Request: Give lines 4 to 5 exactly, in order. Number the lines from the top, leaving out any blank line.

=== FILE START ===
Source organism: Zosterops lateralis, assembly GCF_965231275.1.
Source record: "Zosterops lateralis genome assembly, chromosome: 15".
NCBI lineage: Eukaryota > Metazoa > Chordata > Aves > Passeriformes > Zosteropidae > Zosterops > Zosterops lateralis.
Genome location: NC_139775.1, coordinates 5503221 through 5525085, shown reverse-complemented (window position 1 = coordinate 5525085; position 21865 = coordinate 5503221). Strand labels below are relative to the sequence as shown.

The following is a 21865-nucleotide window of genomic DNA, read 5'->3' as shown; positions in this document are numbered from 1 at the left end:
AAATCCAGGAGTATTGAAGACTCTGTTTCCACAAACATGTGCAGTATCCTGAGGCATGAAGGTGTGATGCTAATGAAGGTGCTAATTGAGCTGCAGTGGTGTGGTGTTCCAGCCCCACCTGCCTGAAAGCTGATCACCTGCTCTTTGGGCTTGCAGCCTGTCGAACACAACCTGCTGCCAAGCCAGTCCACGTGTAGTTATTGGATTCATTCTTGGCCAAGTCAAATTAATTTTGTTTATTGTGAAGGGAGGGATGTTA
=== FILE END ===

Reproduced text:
Genome location: NC_139775.1, coordinates 5503221 through 5525085, shown reverse-complemented (window position 1 = coordinate 5525085; position 21865 = coordinate 5503221). Strand labels below are relative to the sequence as shown.

The following is a 21865-nucleotide window of genomic DNA, read 5'->3' as shown; positions in this document are numbered from 1 at the left end: